Mexico does not have a particularly long Jewish history due to the presence of the Inquisition, and its lingering influence. Today’s Mexican Jews are, in great part, the families of European Jews who arrived during or after World War II.  Among those Jews who made Mexico their home was Rabbi Moshe (Moises) Kaiman, who arrived in the northern city of Monterrey in 1944 and served that community for 68 years.

Born in Szczuczyn, Poland in 1913, Rabbi Kaiman was ordained when he was 18. In 1941, he was lucky to be offered a position in Cuba and thus escape from Europe. His parents, siblings and the family of his wife all perished at Auschwitz.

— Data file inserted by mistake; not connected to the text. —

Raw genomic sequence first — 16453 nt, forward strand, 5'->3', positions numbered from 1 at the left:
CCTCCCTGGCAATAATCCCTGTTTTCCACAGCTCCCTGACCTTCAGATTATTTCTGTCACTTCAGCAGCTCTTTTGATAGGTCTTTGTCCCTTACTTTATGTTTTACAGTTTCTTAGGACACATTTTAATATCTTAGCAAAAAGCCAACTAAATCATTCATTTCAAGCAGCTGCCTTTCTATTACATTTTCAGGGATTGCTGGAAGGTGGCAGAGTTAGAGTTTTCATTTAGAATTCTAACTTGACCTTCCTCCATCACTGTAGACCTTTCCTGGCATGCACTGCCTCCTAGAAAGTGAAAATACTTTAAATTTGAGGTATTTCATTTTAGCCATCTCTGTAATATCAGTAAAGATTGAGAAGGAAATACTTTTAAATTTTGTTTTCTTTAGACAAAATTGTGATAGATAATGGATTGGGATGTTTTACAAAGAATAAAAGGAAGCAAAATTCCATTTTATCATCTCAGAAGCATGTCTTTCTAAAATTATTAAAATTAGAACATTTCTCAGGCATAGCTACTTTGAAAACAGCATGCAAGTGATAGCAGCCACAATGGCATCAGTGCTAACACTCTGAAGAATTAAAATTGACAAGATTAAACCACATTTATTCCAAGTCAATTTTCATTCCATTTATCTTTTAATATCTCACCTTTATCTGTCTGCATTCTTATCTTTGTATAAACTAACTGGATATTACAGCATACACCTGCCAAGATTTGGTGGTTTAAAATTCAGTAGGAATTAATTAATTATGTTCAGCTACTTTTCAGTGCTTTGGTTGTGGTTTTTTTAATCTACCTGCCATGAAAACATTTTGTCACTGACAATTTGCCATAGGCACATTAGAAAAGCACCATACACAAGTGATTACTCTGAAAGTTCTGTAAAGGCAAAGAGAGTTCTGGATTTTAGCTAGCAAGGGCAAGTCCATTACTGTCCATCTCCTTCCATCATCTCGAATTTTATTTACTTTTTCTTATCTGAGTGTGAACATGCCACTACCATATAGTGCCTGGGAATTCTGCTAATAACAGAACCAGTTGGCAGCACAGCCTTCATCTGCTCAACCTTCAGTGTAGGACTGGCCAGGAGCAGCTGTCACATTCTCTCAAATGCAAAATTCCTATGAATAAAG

Serving Monterrey’s Jewish community meant far more than just leading a synagogue. Rabbi Kaiman was also a shochet (kosher butcher), a mohel (performs brit mila/circumcision), a teacher and did everything else that was necessary. Additionally, he represented the Jews among the larger community, and Rabbi Kaiman was well-accepted among his clerical colleagues. He was even invited to a reception for the Pope.

In addition to his clerical duties, Rabbi Kaiman was also the author of six books, as well as a local newspaper column and, toward the end of his life, wrote articles that ran in New York’s Algemeiner newspaper.

Rabbi Moshe Kaiman passed away on September 22, 2012.

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